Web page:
Footnote 2, Chapter 8, Page 242:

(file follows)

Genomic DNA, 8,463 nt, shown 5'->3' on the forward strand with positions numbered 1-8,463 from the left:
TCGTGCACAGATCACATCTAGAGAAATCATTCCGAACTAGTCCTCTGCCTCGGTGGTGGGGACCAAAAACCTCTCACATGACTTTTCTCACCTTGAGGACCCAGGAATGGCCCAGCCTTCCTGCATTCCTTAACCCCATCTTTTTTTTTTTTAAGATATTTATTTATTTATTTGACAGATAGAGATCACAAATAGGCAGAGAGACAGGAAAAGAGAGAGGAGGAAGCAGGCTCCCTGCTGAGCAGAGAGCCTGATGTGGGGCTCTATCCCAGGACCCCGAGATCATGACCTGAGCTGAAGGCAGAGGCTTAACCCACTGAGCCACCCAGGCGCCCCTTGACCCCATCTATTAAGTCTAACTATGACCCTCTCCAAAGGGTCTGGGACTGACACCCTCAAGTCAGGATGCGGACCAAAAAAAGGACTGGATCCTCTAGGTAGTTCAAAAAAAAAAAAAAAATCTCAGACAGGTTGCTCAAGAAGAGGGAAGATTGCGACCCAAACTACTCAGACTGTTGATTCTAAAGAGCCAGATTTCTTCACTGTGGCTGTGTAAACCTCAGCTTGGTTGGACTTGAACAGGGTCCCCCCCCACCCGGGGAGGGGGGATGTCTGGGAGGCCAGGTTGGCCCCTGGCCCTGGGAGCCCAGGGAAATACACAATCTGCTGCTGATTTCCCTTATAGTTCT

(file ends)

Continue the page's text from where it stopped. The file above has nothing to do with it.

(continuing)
Some more information regarding historical cleavages in Switzerland is provided in the following passage: Jonathan Steinberg explains that the Swiss have experienced religious and ethnic tensions for centuries and class conflict entered this mix in the twentieth century, most vividly exemplified by the General Strike in 1918 that seemingly “threatened the unity of the state and of society.” Political party allegiances partly related to this class conflict motivated an additional firmly entrenched division which resulted in similar electoral shares for the main parties for most of the twentieth century. Lehmbruch explains that “most of the cantons were religiously homogeneous from the beginning of modern Switzerland” and discusses the relationship between these multiple cleavages: “The Swiss case is peculiar insofar as the segmented organizational networks of the minority groups (Catholics and Socialists) were in turn horizontally fragmented by regional and linguistic cleavages that are institutionally entrenched in the cantonal organization of the Swiss federal system.”